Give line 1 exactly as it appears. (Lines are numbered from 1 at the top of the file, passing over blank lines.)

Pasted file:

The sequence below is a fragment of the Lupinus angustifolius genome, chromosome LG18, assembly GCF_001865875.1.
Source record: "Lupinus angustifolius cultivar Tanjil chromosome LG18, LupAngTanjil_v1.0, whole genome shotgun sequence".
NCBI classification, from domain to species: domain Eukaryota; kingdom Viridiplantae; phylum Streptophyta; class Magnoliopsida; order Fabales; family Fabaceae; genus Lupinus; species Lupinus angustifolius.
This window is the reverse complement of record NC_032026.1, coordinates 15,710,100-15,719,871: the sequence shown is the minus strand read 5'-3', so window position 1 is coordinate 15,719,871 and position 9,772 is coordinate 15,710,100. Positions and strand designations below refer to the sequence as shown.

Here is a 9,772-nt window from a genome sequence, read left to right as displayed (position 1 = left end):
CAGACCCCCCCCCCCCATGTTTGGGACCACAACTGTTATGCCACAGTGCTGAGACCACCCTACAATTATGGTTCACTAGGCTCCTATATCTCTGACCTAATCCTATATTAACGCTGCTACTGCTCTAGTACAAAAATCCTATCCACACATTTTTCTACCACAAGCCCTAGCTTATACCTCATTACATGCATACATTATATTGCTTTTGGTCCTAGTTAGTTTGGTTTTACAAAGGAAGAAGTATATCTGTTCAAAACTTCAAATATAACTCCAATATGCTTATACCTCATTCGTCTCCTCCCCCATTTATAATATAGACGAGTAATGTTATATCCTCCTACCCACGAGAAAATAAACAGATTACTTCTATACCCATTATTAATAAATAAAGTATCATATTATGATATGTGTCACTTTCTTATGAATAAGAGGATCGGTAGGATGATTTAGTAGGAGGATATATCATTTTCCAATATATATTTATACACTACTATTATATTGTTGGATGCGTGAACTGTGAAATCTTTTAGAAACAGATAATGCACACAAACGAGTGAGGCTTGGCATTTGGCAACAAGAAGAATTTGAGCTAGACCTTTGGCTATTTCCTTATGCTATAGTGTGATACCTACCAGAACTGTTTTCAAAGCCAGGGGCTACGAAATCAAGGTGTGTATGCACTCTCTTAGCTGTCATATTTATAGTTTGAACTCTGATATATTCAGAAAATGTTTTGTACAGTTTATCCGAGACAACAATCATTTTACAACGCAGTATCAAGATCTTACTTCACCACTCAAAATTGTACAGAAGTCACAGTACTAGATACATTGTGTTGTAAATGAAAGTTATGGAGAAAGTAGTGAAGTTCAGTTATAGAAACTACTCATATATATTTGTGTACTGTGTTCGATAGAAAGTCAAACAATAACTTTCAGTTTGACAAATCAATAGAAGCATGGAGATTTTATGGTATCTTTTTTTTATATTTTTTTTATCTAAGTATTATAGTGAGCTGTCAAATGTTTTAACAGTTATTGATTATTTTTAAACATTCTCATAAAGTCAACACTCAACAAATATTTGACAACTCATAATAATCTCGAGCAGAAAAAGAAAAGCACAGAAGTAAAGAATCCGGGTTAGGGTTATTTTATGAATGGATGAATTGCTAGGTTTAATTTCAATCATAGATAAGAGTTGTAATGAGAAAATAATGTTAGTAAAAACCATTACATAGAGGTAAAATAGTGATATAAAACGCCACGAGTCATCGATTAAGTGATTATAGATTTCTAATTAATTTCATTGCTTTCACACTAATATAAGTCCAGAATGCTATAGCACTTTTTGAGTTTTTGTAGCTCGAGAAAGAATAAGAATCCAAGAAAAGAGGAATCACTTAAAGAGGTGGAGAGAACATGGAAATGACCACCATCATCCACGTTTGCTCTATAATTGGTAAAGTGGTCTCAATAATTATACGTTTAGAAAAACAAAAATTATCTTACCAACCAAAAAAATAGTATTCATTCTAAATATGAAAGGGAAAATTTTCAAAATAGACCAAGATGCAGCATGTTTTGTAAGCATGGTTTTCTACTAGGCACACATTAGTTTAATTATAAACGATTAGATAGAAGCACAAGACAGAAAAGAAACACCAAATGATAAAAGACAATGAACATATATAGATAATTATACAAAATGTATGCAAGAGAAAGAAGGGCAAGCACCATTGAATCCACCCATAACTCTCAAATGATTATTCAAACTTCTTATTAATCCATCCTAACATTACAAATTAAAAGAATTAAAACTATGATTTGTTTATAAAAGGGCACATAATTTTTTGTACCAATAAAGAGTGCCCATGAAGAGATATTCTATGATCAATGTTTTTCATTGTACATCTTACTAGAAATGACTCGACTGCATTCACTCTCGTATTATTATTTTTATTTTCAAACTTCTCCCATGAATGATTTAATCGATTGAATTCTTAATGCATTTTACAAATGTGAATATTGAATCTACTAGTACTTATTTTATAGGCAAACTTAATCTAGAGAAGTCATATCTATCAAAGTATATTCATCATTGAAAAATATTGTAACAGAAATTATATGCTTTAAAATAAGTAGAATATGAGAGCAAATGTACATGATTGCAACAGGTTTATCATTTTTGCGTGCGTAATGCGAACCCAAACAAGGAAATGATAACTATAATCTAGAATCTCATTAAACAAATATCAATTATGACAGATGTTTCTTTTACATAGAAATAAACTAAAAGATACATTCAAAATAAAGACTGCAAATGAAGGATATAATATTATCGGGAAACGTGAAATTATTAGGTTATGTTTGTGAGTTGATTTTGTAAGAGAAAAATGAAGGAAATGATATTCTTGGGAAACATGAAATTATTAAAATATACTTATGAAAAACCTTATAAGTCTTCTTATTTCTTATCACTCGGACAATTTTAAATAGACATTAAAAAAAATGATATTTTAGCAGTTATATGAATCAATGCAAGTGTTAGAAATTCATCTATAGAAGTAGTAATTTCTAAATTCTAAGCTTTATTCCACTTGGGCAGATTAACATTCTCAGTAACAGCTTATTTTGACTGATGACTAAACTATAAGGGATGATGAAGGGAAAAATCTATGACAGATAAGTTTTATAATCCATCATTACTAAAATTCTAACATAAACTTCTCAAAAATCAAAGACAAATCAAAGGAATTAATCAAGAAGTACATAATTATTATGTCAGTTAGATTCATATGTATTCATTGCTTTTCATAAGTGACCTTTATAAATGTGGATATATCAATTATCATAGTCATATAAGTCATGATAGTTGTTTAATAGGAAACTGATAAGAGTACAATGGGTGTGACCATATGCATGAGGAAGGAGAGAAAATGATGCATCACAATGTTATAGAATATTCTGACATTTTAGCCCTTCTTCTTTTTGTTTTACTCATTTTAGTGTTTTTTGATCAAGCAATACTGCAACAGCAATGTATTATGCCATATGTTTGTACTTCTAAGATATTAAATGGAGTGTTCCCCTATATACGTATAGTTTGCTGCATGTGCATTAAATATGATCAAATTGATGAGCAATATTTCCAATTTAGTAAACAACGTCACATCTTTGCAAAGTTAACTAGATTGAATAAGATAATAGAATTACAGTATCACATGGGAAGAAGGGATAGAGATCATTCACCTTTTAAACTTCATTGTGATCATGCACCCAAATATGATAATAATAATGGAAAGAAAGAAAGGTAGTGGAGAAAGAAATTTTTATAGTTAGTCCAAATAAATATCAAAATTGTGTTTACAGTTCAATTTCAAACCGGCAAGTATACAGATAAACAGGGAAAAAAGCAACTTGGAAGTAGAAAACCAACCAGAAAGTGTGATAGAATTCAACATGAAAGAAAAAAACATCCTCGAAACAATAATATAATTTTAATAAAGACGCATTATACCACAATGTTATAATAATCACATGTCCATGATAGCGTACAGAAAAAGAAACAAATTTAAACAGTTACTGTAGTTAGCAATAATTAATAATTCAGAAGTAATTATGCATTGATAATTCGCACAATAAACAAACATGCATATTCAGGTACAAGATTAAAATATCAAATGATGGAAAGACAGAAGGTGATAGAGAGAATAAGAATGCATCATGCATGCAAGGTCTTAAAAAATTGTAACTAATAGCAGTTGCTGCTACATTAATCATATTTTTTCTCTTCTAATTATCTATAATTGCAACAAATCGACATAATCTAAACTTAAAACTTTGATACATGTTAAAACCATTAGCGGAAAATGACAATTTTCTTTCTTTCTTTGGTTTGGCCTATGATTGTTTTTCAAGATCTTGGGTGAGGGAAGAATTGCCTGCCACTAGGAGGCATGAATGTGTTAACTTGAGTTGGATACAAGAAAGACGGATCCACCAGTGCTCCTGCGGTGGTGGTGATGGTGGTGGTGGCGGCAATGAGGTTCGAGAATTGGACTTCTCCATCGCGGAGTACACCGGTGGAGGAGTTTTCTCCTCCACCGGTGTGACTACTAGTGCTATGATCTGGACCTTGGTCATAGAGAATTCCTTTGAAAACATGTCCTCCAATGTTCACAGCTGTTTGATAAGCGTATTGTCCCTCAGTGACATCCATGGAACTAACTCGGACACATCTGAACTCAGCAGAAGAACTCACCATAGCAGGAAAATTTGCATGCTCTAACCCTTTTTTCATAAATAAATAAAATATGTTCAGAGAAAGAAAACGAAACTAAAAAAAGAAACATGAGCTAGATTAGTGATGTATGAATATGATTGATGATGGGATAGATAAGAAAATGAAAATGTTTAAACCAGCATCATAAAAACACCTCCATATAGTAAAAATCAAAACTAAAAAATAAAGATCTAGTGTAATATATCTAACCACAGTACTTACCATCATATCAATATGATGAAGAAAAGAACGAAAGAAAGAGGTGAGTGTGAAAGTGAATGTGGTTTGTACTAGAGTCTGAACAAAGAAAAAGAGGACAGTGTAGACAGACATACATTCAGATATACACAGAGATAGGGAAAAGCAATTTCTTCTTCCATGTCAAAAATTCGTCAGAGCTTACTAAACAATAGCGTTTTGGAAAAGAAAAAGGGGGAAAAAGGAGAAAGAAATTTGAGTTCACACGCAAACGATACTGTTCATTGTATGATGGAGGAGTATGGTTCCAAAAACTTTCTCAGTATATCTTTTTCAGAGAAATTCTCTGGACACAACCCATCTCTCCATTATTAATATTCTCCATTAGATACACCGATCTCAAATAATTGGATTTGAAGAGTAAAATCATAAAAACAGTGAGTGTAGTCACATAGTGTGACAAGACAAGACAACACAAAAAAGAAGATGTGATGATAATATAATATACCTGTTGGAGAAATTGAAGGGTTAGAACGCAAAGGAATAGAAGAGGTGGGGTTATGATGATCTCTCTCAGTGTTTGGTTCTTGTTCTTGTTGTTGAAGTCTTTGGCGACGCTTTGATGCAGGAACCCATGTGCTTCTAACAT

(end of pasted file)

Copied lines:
The sequence below is a fragment of the Lupinus angustifolius genome, chromosome LG18, assembly GCF_001865875.1.